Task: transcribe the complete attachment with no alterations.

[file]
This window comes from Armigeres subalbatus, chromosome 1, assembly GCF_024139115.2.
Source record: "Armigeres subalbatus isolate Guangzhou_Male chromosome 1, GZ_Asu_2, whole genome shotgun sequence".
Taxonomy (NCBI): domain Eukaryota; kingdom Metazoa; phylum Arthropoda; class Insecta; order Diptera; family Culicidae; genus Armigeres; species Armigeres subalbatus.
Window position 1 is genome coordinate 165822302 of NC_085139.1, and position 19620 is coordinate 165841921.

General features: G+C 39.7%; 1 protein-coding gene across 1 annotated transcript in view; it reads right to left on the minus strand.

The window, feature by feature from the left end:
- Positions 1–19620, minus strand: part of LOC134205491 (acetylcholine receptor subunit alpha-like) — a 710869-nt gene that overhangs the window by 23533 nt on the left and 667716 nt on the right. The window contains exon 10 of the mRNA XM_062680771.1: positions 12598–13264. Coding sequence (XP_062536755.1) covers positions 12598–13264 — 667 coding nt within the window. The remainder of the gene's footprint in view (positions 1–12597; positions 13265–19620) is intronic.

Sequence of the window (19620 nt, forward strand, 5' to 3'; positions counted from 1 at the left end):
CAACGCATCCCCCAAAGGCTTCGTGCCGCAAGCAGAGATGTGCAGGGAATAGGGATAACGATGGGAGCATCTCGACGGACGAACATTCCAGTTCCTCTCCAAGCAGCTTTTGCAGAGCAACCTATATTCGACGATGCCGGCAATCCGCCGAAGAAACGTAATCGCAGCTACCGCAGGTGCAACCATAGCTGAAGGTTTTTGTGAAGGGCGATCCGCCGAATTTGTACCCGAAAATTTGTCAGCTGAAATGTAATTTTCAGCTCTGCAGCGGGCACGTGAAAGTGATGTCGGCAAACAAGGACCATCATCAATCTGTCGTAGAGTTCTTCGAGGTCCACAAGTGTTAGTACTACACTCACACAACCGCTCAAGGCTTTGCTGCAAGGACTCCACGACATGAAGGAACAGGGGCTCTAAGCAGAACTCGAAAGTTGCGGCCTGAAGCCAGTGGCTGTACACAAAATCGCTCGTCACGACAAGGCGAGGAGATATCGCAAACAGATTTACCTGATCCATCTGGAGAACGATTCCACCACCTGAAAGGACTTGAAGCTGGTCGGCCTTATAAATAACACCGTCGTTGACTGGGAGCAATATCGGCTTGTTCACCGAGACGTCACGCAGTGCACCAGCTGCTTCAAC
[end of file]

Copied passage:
This window comes from Armigeres subalbatus, chromosome 1, assembly GCF_024139115.2.
Source record: "Armigeres subalbatus isolate Guangzhou_Male chromosome 1, GZ_Asu_2, whole genome shotgun sequence".
Taxonomy (NCBI): domain Eukaryota; kingdom Metazoa; phylum Arthropoda; class Insecta; order Diptera; family Culicidae; genus Armigeres; species Armigeres subalbatus.
Window position 1 is genome coordinate 165822302 of NC_085139.1, and position 19620 is coordinate 165841921.

General features: G+C 39.7%; 1 protein-coding gene across 1 annotated transcript in view; it reads right to left on the minus strand.

The window, feature by feature from the left end:
- Positions 1–19620, minus strand: part of LOC134205491 (acetylcholine receptor subunit alpha-like) — a 710869-nt gene that overhangs the window by 23533 nt on the left and 667716 nt on the right. The window contains exon 10 of the mRNA XM_062680771.1: positions 12598–13264. Coding sequence (XP_062536755.1) covers positions 12598–13264 — 667 coding nt within the window. The remainder of the gene's footprint in view (positions 1–12597; positions 13265–19620) is intronic.

Sequence of the window (19620 nt, forward strand, 5' to 3'; positions counted from 1 at the left end):
CAACGCATCCCCCAAAGGCTTCGTGCCGCAAGCAGAGATGTGCAGGGAATAGGGATAACGATGGGAGCATCTCGACGGACGAACATTCCAGTTCCTCTCCAAGCAGCTTTTGCAGAGCAACCTATATTCGACGATGCCGGCAATCCGCCGAAGAAACGTAATCGCAGCTACCGCAGGTGCAACCATAGCTGAAGGTTTTTGTGAAGGGCGATCCGCCGAATTTGTACCCGAAAATTTGTCAGCTGAAATGTAATTTTCAGCTCTGCAGCGGGCACGTGAAAGTGATGTCGGCAAACAAGGACCATCATCAATCTGTCGTAGAGTTCTTCGAGGTCCACAAGTGTTAGTACTACACTCACACAACCGCTCAAGGCTTTGCTGCAAGGACTCCACGACATGAAGGAACAGGGGCTCTAAGCAGAACTCGAAAGTTGCGGCCTGAAGCCAGTGGCTGTACACAAAATCGCTCGTCACGACAAGGCGAGGAGATATCGCAAACAGATTTACCTGATCCATCTGGAGAACGATTCCACCACCTGAAAGGACTTGAAGCTGGTCGGCCTTATAAATAACACCGTCGTTGACTGGGAGCAATATCGGCTTGTTCACCGAGACGTCACGCAGTGCACCAGCTGCTTCAAC